Am 15. November 2013 wird der Europäische Tag des mehrsprachigen Bloggens begangen. Wir freuen uns, aus diesem Anlass einen Beitrag des schwulen HIV-positiven Bloggers Tom Hayes (UKPositiveLad) veröffentlichen zu dürfen, der gerade auf beyondpositive erschienen ist. Tom beschreibt darin, wie er vor dem EU-Parlament über seine Erfahrungen mit Stigmatisierung gesprochen hat. Viel Spaß beim Lesen!
In October I received an email with an interesting proposition – would I travel to Brussels to speak at a hearing at the EU Parliament about my experience of stigma surrounding my HIV status as a young gay man. It took me less than a minute to decide to do it – I mean how often does one get such an opportunity?
Four weeks later and I find myself on a Eurostar train hurtling at 300 kph under the sea towards Brussels. I’m still working on what I want to say to the amassed MEPs and political aides – there’s so much to cover, how do I fit it all into my ten minute slot?
Experience of stigma of a young gay HIV-positive man
I arrive at 7 pm on Tuesday evening, check into my hotel and head out for a drink to steady my nerves and catch some of the beautiful architecture of Brussels. I end up at The Vineyard next to the EU Parliament, and from there I met a good friend of mine, Captain Europe, and we headed to for some dinner.
Wednesday comes around. I’m ironing my shirt and trying not to overthink what was about to happen – it didn’t work. I had time to pop into the city centre and grab a sandwich near Le Grand Place before heading over the the ILGA offices where we went through who’d be present, what I was planning to talk about and some notes on speaking to a multi-lingual audience. Then it was time. I walked, with Sophie from ILGA, over to the EU Parliament and passed through security up to the chamber where I’d be speaking.
After a brief intro to the others on the panel and some of the guests it was time to start. I took my place up at the table along with Luiz Loures (Deputy Executive Director, the Joint United Nations Programme on HIV/AIDS (UNAIDS)), Toni Borg (European Commissioner for Health and Consumer Policy), Michael Cashman MEP and the Belgian Minister for Public Health, Laurette Onkelinx. I was to open the event – no pressure then.
I spoke of my roots, where I grew up, my coming out, my diagnosis and the work I’ve done since. I talked about the stigma I faced when I had my HIV status forcibly disclosed by spiteful third party, and some other examples of stigma other friends have had to contend with. During all of this I could see the look of shock and disbelief on some of the attendees faces, and indeed some came up to me and said that they didn’t realise that this still happened in 2013.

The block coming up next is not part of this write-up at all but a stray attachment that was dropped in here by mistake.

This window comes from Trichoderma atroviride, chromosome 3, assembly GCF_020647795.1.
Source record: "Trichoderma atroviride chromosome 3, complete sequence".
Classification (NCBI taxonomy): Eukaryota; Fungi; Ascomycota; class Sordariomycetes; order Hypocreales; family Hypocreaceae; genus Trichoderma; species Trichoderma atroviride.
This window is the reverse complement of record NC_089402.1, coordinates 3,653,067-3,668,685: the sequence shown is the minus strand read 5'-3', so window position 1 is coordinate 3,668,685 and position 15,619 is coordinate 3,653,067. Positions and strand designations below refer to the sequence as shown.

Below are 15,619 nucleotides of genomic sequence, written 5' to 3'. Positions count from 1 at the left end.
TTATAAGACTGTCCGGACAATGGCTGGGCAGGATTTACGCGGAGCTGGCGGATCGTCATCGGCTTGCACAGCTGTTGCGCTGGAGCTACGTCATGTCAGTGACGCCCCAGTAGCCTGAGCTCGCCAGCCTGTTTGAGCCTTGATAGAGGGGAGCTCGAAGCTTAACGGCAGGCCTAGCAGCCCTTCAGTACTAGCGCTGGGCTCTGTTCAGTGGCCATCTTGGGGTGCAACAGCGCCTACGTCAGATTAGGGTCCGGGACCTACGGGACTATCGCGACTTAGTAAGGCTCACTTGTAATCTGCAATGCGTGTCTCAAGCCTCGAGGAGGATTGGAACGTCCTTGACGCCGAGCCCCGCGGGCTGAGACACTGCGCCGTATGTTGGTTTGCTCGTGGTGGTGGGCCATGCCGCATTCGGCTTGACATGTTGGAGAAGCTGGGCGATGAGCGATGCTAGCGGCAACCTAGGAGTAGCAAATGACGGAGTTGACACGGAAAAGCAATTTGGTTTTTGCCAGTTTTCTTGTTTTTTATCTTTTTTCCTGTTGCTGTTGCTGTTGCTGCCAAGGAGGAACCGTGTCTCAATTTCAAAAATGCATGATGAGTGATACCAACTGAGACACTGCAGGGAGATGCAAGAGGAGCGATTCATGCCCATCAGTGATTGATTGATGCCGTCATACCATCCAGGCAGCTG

Shock and disbelief: This still happens in 2013?
There were talks from Michael Cashman MEP, Tonio Borg, Luiz Loures and the Belgian Minister for Public Health, Laurette Onkelinx. After which the panel changed, myself and Michael Cashman MEP stayed but were joined by representatives from EATG amongst others.
After the second session I was given the chance to close the hearing by Michael Cashman MEP – I gave my thoughts on some of the things that had been discussed that day (such as community testing and the reality behind “just one pill a day”).
All in all the day was really useful, worthwhile and for some of the participants incredibly eye-opening. It’s not often individuals such as myself get to engage with organisations so high up the food-chain as the EU Parliament or UNAIDS and I’d like to thank them for granting me the opportunity.
I hope that people have taken away a new understanding of the struggles faced by LGBT people in accessing healthcare and the stigma facing those who are living with HIV also.
Some quotes from the day:
“We need to work together to shape, implement and monitor action to fight not just the virus, but also to fight the stigma and discrimination around it. I am committed to doing everything in my power to help fight HIV/AIDS and abolish all forms of stigma and discrimination.” – Toni Borg, European Health Commissioner
“AIDS is no longer a fatal disease, but people living with HIV still have to confront the social death.” – Ferenc Bagyinszky, European AIDS Treatment Group
“The significant progress of the global AIDS response is the legacy of the AIDS solidarity movement emerging from the gay communities, saving millions of deaths. We have to pay back that legacy. We can go to the end of the AIDS epidemic, but we cannot leave people behind.” – Luiz Loures, UNAIDS Deputy Executive Director for Programme